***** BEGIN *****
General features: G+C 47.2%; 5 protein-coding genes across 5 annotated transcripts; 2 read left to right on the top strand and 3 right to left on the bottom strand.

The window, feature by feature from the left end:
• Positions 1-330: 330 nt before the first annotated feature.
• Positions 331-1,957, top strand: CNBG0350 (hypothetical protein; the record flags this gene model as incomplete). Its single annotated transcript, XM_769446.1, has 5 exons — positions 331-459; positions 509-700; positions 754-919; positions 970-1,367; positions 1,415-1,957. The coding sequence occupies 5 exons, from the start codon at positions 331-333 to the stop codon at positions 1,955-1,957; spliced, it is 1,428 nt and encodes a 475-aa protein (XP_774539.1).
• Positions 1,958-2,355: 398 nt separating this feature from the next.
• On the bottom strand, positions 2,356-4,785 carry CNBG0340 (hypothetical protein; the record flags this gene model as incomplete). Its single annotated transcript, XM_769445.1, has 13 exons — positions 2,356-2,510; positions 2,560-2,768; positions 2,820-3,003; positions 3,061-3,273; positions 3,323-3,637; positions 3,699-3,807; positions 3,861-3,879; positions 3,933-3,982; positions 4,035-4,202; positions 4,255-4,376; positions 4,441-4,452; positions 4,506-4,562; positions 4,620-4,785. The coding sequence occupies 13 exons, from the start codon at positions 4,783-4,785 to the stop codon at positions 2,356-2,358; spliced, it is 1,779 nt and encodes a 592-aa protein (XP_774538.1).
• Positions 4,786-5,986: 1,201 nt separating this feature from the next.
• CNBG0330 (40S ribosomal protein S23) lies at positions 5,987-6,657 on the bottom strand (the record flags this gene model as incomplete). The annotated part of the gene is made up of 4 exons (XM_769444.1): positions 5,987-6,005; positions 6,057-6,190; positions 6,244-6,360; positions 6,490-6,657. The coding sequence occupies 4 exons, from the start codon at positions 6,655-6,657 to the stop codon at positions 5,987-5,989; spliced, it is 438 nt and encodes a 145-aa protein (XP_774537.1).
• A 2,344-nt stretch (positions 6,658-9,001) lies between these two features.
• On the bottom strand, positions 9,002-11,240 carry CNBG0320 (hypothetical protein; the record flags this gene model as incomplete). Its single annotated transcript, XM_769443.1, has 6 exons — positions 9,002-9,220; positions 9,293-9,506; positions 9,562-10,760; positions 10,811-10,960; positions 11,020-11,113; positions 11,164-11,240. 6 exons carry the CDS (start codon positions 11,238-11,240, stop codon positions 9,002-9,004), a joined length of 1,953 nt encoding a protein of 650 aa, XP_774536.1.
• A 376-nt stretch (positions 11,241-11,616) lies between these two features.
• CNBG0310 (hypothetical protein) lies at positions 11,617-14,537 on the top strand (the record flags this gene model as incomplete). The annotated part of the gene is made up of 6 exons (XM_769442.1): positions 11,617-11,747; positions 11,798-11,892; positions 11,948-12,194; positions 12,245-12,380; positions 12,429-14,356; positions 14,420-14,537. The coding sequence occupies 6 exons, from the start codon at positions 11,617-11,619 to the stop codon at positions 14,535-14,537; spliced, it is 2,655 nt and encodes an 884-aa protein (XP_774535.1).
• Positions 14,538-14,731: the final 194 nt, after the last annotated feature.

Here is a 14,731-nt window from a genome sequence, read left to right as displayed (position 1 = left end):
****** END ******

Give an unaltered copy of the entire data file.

General features: G+C 47.2%; 5 protein-coding genes across 5 annotated transcripts; 2 read left to right on the top strand and 3 right to left on the bottom strand.

The window, feature by feature from the left end:
• Positions 1-330: 330 nt before the first annotated feature.
• Positions 331-1,957, top strand: CNBG0350 (hypothetical protein; the record flags this gene model as incomplete). Its single annotated transcript, XM_769446.1, has 5 exons — positions 331-459; positions 509-700; positions 754-919; positions 970-1,367; positions 1,415-1,957. The coding sequence occupies 5 exons, from the start codon at positions 331-333 to the stop codon at positions 1,955-1,957; spliced, it is 1,428 nt and encodes a 475-aa protein (XP_774539.1).
• Positions 1,958-2,355: 398 nt separating this feature from the next.
• On the bottom strand, positions 2,356-4,785 carry CNBG0340 (hypothetical protein; the record flags this gene model as incomplete). Its single annotated transcript, XM_769445.1, has 13 exons — positions 2,356-2,510; positions 2,560-2,768; positions 2,820-3,003; positions 3,061-3,273; positions 3,323-3,637; positions 3,699-3,807; positions 3,861-3,879; positions 3,933-3,982; positions 4,035-4,202; positions 4,255-4,376; positions 4,441-4,452; positions 4,506-4,562; positions 4,620-4,785. The coding sequence occupies 13 exons, from the start codon at positions 4,783-4,785 to the stop codon at positions 2,356-2,358; spliced, it is 1,779 nt and encodes a 592-aa protein (XP_774538.1).
• Positions 4,786-5,986: 1,201 nt separating this feature from the next.
• CNBG0330 (40S ribosomal protein S23) lies at positions 5,987-6,657 on the bottom strand (the record flags this gene model as incomplete). The annotated part of the gene is made up of 4 exons (XM_769444.1): positions 5,987-6,005; positions 6,057-6,190; positions 6,244-6,360; positions 6,490-6,657. The coding sequence occupies 4 exons, from the start codon at positions 6,655-6,657 to the stop codon at positions 5,987-5,989; spliced, it is 438 nt and encodes a 145-aa protein (XP_774537.1).
• A 2,344-nt stretch (positions 6,658-9,001) lies between these two features.
• On the bottom strand, positions 9,002-11,240 carry CNBG0320 (hypothetical protein; the record flags this gene model as incomplete). Its single annotated transcript, XM_769443.1, has 6 exons — positions 9,002-9,220; positions 9,293-9,506; positions 9,562-10,760; positions 10,811-10,960; positions 11,020-11,113; positions 11,164-11,240. 6 exons carry the CDS (start codon positions 11,238-11,240, stop codon positions 9,002-9,004), a joined length of 1,953 nt encoding a protein of 650 aa, XP_774536.1.
• A 376-nt stretch (positions 11,241-11,616) lies between these two features.
• CNBG0310 (hypothetical protein) lies at positions 11,617-14,537 on the top strand (the record flags this gene model as incomplete). The annotated part of the gene is made up of 6 exons (XM_769442.1): positions 11,617-11,747; positions 11,798-11,892; positions 11,948-12,194; positions 12,245-12,380; positions 12,429-14,356; positions 14,420-14,537. The coding sequence occupies 6 exons, from the start codon at positions 11,617-11,619 to the stop codon at positions 14,535-14,537; spliced, it is 2,655 nt and encodes an 884-aa protein (XP_774535.1).
• Positions 14,538-14,731: the final 194 nt, after the last annotated feature.

Here is a 14,731-nt window from a genome sequence, read left to right as displayed (position 1 = left end):